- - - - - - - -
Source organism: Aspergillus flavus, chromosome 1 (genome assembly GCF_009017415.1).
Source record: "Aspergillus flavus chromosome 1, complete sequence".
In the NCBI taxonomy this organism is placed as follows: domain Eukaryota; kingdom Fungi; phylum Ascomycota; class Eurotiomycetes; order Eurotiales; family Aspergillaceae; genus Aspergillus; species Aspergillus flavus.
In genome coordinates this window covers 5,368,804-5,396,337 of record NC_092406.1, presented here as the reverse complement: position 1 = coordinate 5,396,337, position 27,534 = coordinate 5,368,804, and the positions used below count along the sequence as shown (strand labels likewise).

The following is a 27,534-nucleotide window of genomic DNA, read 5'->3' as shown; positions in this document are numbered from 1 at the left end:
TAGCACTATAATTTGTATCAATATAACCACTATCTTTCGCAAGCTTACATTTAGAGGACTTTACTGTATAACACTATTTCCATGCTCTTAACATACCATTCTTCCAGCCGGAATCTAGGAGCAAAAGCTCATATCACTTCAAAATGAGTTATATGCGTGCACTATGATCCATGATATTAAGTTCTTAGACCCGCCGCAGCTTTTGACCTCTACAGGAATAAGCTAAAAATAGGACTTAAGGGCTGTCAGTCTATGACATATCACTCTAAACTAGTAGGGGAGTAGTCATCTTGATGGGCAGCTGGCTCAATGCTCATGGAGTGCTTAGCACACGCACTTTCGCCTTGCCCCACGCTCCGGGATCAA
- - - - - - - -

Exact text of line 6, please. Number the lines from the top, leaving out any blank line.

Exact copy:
TAGCACTATAATTTGTATCAATATAACCACTATCTTTCGCAAGCTTACATTTAGAGGACTTTACTGTATAACACTATTTCCATGCTCTTAACATACCATTCTTCCAGCCGGAATCTAGGAGCAAAAGCTCATATCACTTCAAAATGAGTTATATGCGTGCACTATGATCCATGATATTAAGTTCTTAGACCCGCCGCAGCTTTTGACCTCTACAGGAATAAGCTAAAAATAGGACTTAAGGGCTGTCAGTCTATGACATATCACTCTAAACTAGTAGGGGAGTAGTCATCTTGATGGGCAGCTGGCTCAATGCTCATGGAGTGCTTAGCACACGCACTTTCGCCTTGCCCCACGCTCCGGGATCAA